Some Disappointed Fans Think ‘The Mandalorian’ Is Too Predictable

Audiences commonly complain that this show or that movie is “too predictable,” and as popular as The Mandalorian is, it’s not immune to those criticisms. There’s a perfect two-word response to that: Baby Yoda

Boast as they might, few if any Star Wars fans can believably claim they predicted Baby Yoda’s appearance at the end of the first episode. So saying The Mandalorian is too predictable falls apart on that basis alone. It’s certainly true that the show relies on storytelling tropes that are as old as the hills. But then, so has pretty much every Star Wars story. Put another way, originality is overrated. 

The first ‘Star Wars’ is hardly “original” 

Pedro Pascal arrives at the premiere of Disney+ original show, 'The Mandalorian'
‘The Mandalorian’ Star Pedro Pascal | Albert L. Ortega/Getty Images

Not only is the first Star Wars film not very original, hardly any movie is truly original. Authors have often argued there is a finite number of stories. What’s infinite are the ways of telling them. As film critic Roger Ebert liked to say, “It’s not what it’s about, it’s how it’s about it.” As quoted by Unicheck, Mark Twain said:

“For substantially all ideas are second-hand, consciously and unconsciously drawn from a million outside sources, and daily use by the garnerer with a pride and satisfaction born of the superstition that he originated them (when he did not).”

Many people have pointed out that all aspects of Star Wars have lifted from other sources. The basic story outline of the 1977 movie comes from Akira Kurosawa’s The Hidden Fortress, which is told from the point of view of lowly characters. The dogfight scene with the Millennium Falcon and the TIE fighters takes its editing and camera angles from a scene in the Howard Hawks World War II film Air Force. Even John Williams’ iconic Star Wars theme lifts from the score to the 1942 film Kings Row, starring one Ronald Reagan.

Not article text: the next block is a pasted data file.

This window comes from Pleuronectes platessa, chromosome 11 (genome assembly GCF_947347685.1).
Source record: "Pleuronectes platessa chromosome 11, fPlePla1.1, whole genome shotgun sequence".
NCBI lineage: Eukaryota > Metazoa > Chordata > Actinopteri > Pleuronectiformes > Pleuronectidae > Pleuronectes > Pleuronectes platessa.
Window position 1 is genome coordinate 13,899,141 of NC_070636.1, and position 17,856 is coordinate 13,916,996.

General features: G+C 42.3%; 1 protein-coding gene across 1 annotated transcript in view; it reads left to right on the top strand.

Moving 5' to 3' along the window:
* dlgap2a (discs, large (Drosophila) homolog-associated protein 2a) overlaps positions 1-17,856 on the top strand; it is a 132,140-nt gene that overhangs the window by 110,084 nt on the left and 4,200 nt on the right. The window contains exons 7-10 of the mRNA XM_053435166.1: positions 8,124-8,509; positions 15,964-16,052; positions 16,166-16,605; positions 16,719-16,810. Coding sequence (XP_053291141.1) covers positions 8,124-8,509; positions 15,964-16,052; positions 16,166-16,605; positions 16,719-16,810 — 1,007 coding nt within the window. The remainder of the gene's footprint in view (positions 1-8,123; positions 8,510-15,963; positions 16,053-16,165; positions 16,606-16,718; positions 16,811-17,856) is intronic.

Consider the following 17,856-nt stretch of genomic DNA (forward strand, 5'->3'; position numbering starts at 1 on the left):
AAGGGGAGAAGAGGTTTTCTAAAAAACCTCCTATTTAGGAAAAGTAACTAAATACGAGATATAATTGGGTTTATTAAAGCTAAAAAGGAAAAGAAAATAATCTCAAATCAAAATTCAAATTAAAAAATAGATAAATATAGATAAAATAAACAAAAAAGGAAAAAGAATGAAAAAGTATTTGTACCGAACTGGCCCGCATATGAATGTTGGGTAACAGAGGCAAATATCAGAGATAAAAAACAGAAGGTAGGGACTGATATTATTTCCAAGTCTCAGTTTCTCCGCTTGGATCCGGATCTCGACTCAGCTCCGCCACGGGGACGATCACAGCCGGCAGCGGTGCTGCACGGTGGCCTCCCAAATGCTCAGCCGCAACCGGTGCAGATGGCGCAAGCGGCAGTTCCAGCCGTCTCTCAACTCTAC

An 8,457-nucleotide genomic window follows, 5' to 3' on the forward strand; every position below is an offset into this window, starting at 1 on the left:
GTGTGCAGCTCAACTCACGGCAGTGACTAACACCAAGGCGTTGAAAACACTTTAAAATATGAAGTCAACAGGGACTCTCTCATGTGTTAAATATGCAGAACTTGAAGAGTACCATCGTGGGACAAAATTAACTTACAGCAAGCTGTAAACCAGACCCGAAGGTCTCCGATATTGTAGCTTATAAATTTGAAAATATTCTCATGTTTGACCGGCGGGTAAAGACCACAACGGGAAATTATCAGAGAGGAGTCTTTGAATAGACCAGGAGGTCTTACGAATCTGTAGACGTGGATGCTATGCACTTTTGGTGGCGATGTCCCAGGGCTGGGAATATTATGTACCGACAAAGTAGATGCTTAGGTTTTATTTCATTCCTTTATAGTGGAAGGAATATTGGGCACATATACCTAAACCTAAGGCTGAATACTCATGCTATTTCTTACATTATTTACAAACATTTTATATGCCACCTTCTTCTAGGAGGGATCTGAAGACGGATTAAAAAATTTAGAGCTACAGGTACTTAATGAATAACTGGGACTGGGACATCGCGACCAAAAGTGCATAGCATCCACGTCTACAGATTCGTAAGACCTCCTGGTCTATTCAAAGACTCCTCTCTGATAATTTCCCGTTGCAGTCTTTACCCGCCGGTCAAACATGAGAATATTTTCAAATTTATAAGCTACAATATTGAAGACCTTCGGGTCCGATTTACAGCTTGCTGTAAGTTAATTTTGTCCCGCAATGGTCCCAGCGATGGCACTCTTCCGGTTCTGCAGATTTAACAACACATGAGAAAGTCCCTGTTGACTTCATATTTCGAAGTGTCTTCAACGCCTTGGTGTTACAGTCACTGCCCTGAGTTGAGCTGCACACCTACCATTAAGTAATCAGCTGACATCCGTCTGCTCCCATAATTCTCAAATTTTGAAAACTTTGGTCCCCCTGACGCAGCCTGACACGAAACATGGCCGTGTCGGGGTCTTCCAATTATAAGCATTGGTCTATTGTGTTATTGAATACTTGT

None of this is to say that George Lucas and John Williams plagiarized. They took existing structures and made them their own, and the impact they made 42 years ago is still being felt today. Just because something is predictable or not original doesn’t necessarily mean it’s bad. 

‘The Mandalorian’ borrows from westerns and samurai movies

The Mandalorian, like Star Wars before it, borrows liberally from the past, although the pervasive influence here is Westerns. When you get down to it, the Mandalorian himself is Clint Eastwood’s Man with No Name wearing body armor and shooting lasers instead of bullets. Even the idea of the Mandalorian looking after Baby Yoda smacks of 3 Godfathers, a 1948 film starring John Wayne and directed by John Ford. In it, three cowboys swear to protect a baby, and even that’s a variation of the Biblical tale of the three wise men. 

Episode 4 of The Mandalorian, in which the title character teams up with a mercenary played by Gina Carano to protect a village from invaders, is very much like Kurosawa’s The Seven Samurai, which was remade into a western – The Magnificent Seven – which got a reboot in 2016 with Denzel Washington and Chris Pratt. And Pixar, often praised for its originality, took that story structure for its 1998 movie, A Bug’s Life

Screen Rant theorizes that The Mandalorian might be predictable on purpose in the sense that, “it could be that all this is just lulling viewers into a false sense of security – making them think that they know exactly where this story is heading – before [Jon] Favreau and his fellow writers yank the narrative rug out from under their feet.”

Is there a twist? Does there have to be?

So, The Mandalorian may end with some sort of twist that will make Baby Yoda look . . . well, predictable. But never mind whether it will – should it? 

Audiences have become so sensitive to spoilers that even the barest plot description counts as a spoiler for some. The reason we don’t have Baby Yoda toys in time for Christmas is because Disney didn’t want to spoil his revelation in Episode 1. M. Night Shyamalan has conditioned us to expect a big “twist,” even in movies and shows that he doesn’t make. If audiences aren’t surprised, they complain. And sometimes if they are surprised, they complain because the twist doesn’t make any sense. It’s a long way from The Sixth Sense to Glass

Sure, it’s fun to be surprised. Season 1 of The Mandalorian will surely end with a big cliffhanger, leaving us breathlessly awaiting season 2. Some have even speculated it will tie into The Rise of Skywalker somehow. But even if we guess whatever the twist is, it can be fun either way. Twists are overrated just like originality.